The Men Who Reinvented Philosophy for Turbulent Times

The Men Who Reinvented Philosophy for Turbulent Times

The first step was to twist free from the modern bourgeois worldview, or for that matter, from any framework or ideology that risked distorting the experience of reality. “Back to the facts!” became Heidegger’s battle cry, Eilenberger writes. This was a very appealing invitation for many students, including a young Hannah Arendt, who became one of his intellectual “shock troops” in the 1920s. Heidegger offered his audiences the opportunity to reclaim the question of Being (the German Sein) for themselves, to pose the question about what things are, about what reality really is, in a novel way that corresponded to their lived experience.

Heidegger understood his unmoored students. He contended that being human (Dasein) was a state of constant anxiety in the face of our own insignificance. Eilenberger, explaining Heidegger’s position, writes, “Insight into our fundamental groundlessness … is made possible by the knowledge of mortality … but we cannot find our own salvation … as something promised or revealed to us, we can acquire it only with an open and hence also fearful gaze into the abyss of our own finitude.”

Heidegger spoke directly to war-weary individuals who were all too familiar with their own mortality and were looking, desperately, for a philosophy to think it through. Eilenberger rightly observes that Heidegger never faced mortal danger, but this didn’t keep him from developing a charismatic philosophy fitted precisely to those who did. One of Eilenberger’s achievements is to explain Heidegger’s efforts to position himself as the hero and sorcerer of post-World War I Germany and therefore foreshadow his full-throated support of the Nazi regime as it came to power.

Ernst Cassirer and Walter Benjamin shared at least one philosophical position: their mutual dislike of Heidegger. Cassirer and Heidegger were bound for conflict, and not only because Heidegger was an anti-Semite and Cassirer a Jew. Cassirer, the most intellectually traditional (and psychologically stable) of the “magicians,” sought to extend Kant’s project of enlightenment, grounded in rationality and the freedom it enabled, but also a broader humanism based on the advancement of science. By 1929, at their famous debate at Davos, he was fully eclipsed by Heidegger, who held that these philosophical goals were misguided from the start. Cassirer and his family fled Germany in 1933, the year that Heidegger delivered “The Self Assertion of the German University.” Cassirer would never again belong to such a university.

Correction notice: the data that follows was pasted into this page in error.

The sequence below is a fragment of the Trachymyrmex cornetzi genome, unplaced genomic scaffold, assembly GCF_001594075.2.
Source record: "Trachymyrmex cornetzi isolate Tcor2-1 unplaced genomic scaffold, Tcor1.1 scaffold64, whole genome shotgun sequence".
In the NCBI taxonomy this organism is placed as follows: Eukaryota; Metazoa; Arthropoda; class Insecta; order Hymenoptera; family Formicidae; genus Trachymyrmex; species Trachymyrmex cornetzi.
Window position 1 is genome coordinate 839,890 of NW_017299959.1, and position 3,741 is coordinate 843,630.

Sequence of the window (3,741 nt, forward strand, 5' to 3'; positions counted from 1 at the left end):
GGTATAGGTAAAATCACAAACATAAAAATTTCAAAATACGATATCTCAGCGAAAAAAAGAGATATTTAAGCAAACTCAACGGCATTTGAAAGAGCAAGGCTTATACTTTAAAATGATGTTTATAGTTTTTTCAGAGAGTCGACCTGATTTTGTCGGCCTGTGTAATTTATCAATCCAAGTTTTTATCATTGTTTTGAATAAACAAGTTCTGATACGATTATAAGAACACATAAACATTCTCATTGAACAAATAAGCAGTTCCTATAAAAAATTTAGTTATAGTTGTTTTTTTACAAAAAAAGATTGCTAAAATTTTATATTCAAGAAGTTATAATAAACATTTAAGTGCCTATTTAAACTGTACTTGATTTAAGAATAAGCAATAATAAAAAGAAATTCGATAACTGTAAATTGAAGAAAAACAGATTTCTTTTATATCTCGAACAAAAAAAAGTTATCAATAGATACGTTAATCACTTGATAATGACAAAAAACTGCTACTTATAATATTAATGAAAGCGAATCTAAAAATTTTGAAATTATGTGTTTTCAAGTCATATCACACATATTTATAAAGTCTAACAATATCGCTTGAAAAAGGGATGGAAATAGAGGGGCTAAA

Walter Benjamin, the German Jewish philosopher, essayist and cultural critic, spent the better part of his professional life planning for what he described to his friend Bertolt Brecht as “the demolition of Heidegger.” “Time of the Magicians” explains how most of Benjamin’s plans, including this one, never came to fruition. Like Heidegger, Benjamin was a cult figure, but he lacked an organized following, at least in part because his philosophy, in Eilenberger’s words, was “about simply everything.” Benjamin summoned Romanticism, Jewish mysticism, Surrealism and Marxism in an effort to reveal a new world (specifically the burgeoning urban landscape of modern Europe) that defies comprehensive explanation.

And what of Ludwig Wittgenstein, the most illusive and therefore most interesting of the philosophical wizards? I was first acquainted with his work in the course on philosophical logic in which the professor informed me that philosophy taught a student how to think. When I read the “Tractatus Logico-Philosophicus,” which Wittgenstein completed as a German soldier in World War I, I concluded that it established the foundation for rigorous and indisputable claims to knowledge. It seemed to me that philosophy, in Wittgenstein’s hands, was something like an exact science, which established a system of propositions that perfectly represented the world. I was not alone in this gross misreading. At a crucial moment in “Time of the Magicians,” Eilenberger explains that an entire school of philosophy known as logical positivism was born of this exact misunderstanding of Wittgenstein.

The 526 numbered statements of the “Tractatus” are not the rigid elements of a formal system but rather the rungs of a very long ladder that a reader can climb in order to see the “world rightly,” perhaps for the first time. The book is an invitation to philosophize, an activity of seeing the world a little more clearly by clarifying the language and thoughts that we use to describe it.

Wittgenstein’s intent is to show what can be meaningfully expressed, but also, more important, to gesture at what lies beyond our ability to express. And a great deal lies beyond. One is left, in Wittgenstein’s words, to “wonder at the existence of the world,” which is precisely the opposite of explaining it fully. Philosophy is the activity of climbing a ladder, and once you reach the top, the ladder disappears.

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